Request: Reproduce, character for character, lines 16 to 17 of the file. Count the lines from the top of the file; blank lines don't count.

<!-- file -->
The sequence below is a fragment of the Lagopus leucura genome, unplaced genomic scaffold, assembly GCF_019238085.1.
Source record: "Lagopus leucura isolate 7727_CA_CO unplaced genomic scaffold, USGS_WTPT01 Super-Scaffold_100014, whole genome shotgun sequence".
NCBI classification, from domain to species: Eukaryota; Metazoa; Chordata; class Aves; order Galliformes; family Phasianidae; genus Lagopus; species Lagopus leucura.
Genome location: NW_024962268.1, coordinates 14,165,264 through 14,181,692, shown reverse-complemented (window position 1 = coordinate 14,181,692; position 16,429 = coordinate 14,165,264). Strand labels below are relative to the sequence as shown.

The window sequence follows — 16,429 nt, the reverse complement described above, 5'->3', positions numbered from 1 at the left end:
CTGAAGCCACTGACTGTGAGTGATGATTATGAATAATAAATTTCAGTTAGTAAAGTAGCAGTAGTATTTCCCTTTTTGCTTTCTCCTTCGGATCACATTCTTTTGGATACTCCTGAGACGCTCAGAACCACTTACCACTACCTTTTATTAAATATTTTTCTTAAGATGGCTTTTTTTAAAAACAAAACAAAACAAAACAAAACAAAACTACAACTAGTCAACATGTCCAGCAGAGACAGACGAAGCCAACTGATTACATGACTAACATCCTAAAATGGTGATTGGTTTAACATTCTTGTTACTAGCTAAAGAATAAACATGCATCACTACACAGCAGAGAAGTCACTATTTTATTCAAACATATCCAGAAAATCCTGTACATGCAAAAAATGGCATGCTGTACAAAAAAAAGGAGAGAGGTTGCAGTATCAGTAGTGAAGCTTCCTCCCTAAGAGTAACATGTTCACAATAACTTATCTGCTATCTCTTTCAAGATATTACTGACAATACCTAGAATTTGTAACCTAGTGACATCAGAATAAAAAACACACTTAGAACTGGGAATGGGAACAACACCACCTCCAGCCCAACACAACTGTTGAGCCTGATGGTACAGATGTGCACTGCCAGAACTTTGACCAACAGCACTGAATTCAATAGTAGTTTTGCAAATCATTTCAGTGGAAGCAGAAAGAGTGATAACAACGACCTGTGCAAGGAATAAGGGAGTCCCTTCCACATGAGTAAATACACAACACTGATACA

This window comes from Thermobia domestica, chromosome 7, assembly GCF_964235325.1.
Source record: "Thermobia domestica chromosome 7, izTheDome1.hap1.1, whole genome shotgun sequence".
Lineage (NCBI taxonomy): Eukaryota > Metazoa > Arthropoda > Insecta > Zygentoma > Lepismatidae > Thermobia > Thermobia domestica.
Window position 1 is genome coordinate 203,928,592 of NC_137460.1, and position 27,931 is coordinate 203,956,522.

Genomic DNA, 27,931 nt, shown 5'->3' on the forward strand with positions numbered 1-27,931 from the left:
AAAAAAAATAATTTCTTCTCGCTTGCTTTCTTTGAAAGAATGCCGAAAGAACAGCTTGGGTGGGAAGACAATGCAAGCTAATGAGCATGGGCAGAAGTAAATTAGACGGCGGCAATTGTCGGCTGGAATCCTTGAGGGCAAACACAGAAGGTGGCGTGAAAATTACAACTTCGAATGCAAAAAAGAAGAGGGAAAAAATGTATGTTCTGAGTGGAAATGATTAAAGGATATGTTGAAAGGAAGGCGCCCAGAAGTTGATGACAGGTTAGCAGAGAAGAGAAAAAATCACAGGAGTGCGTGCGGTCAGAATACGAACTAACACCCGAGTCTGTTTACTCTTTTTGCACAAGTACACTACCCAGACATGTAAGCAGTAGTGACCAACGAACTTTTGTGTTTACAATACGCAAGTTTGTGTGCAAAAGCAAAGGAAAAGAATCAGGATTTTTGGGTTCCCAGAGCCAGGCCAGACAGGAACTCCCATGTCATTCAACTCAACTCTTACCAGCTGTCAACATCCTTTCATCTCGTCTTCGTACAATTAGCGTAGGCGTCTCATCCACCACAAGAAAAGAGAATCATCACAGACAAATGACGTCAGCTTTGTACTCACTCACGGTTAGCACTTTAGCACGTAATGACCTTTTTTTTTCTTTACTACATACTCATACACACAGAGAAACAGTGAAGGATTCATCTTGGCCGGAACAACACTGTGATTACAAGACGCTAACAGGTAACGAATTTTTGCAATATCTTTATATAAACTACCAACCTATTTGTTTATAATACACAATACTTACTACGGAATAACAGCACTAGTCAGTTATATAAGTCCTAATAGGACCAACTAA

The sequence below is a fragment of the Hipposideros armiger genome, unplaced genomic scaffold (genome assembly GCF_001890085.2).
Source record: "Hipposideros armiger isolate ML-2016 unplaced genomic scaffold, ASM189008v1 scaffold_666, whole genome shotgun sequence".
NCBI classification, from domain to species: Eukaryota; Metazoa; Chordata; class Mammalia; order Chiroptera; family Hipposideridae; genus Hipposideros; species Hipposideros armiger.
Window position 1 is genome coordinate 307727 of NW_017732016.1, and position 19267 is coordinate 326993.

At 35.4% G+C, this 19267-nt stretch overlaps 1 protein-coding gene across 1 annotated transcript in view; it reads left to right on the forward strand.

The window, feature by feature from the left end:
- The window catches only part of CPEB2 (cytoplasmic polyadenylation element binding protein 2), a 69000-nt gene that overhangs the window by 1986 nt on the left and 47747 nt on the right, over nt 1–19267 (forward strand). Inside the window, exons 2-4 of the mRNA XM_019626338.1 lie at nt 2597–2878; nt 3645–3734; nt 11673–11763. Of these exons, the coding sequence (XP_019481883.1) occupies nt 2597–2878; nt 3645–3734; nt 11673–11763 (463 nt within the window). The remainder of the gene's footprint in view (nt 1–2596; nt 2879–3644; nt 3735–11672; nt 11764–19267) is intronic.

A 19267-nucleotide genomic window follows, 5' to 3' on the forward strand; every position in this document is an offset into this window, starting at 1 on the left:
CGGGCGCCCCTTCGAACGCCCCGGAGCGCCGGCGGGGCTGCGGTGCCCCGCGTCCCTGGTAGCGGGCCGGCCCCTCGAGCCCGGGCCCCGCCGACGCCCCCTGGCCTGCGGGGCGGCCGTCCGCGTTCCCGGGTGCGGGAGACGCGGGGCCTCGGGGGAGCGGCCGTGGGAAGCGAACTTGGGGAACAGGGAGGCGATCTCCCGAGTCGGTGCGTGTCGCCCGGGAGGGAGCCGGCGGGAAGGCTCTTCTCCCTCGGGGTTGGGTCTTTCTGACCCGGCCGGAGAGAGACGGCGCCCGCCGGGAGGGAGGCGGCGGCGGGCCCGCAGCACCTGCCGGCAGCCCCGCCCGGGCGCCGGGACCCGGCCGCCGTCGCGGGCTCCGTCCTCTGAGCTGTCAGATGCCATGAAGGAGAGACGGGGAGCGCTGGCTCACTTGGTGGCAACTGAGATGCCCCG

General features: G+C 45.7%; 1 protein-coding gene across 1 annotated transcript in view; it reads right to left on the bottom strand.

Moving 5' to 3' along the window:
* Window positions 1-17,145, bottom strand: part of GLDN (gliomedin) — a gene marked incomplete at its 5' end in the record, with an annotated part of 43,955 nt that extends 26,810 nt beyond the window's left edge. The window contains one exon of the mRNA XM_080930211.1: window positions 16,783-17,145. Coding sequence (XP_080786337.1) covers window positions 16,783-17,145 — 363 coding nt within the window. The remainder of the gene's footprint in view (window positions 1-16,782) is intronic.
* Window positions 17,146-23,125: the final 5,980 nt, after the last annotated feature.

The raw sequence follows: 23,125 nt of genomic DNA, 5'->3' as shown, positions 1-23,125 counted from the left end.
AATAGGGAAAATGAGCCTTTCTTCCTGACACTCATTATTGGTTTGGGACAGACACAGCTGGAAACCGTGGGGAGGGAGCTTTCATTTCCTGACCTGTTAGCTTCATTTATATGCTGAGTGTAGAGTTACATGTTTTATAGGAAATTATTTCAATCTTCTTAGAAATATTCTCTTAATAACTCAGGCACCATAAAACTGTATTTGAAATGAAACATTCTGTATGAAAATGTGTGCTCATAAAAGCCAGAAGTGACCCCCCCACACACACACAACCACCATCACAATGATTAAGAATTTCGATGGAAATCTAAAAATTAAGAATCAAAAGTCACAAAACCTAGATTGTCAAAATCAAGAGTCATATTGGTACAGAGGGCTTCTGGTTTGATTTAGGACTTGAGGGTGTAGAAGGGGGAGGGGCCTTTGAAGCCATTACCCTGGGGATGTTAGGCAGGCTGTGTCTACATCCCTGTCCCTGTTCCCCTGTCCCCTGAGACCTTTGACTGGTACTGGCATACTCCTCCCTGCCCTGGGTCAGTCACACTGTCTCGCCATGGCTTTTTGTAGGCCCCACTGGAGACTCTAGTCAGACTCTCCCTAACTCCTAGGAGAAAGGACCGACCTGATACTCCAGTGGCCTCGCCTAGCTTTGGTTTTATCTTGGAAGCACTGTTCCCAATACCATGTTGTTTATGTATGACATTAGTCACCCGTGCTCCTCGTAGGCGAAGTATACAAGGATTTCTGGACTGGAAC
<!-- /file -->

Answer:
Window position 1 is genome coordinate 307727 of NW_017732016.1, and position 19267 is coordinate 326993.

At 35.4% G+C, this 19267-nt stretch overlaps 1 protein-coding gene across 1 annotated transcript in view; it reads left to right on the forward strand.